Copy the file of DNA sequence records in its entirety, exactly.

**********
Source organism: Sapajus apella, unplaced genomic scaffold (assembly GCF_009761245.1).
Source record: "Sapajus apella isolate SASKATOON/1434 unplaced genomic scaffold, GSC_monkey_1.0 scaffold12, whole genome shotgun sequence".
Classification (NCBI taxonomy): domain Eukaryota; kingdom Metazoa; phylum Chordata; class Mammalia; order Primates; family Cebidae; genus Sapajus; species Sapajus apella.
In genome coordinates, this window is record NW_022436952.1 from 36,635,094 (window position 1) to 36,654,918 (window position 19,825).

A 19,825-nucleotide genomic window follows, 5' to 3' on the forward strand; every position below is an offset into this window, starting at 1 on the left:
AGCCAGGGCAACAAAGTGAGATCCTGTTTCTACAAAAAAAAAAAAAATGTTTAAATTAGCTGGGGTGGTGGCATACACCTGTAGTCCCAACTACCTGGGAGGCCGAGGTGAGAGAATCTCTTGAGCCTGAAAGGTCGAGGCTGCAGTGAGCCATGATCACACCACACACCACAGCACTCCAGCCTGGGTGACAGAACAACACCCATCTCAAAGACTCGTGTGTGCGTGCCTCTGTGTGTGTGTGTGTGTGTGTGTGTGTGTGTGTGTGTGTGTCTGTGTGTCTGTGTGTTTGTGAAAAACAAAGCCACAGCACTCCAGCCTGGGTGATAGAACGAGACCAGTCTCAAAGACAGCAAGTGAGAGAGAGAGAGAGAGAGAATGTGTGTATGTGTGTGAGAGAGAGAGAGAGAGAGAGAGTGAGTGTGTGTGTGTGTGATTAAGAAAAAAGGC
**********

Source organism: Sapajus apella, unplaced genomic scaffold (assembly GCF_009761245.1).
Source record: "Sapajus apella isolate SASKATOON/1434 unplaced genomic scaffold, GSC_monkey_1.0 scaffold12, whole genome shotgun sequence".
Classification (NCBI taxonomy): domain Eukaryota; kingdom Metazoa; phylum Chordata; class Mammalia; order Primates; family Cebidae; genus Sapajus; species Sapajus apella.
In genome coordinates, this window is record NW_022436952.1 from 36,635,094 (window position 1) to 36,654,918 (window position 19,825).

A 19,825-nucleotide genomic window follows, 5' to 3' on the forward strand; every position below is an offset into this window, starting at 1 on the left:
AGCCAGGGCAACAAAGTGAGATCCTGTTTCTACAAAAAAAAAAAAAATGTTTAAATTAGCTGGGGTGGTGGCATACACCTGTAGTCCCAACTACCTGGGAGGCCGAGGTGAGAGAATCTCTTGAGCCTGAAAGGTCGAGGCTGCAGTGAGCCATGATCACACCACACACCACAGCACTCCAGCCTGGGTGACAGAACAACACCCATCTCAAAGACTCGTGTGTGCGTGCCTCTGTGTGTGTGTGTGTGTGTGTGTGTGTGTGTGTGTGTGTGTCTGTGTGTCTGTGTGTTTGTGAAAAACAAAGCCACAGCACTCCAGCCTGGGTGATAGAACGAGACCAGTCTCAAAGACAGCAAGTGAGAGAGAGAGAGAGAGAGAATGTGTGTATGTGTGTGAGAGAGAGAGAGAGAGAGAGAGTGAGTGTGTGTGTGTGTGATTAAGAAAAAAGGC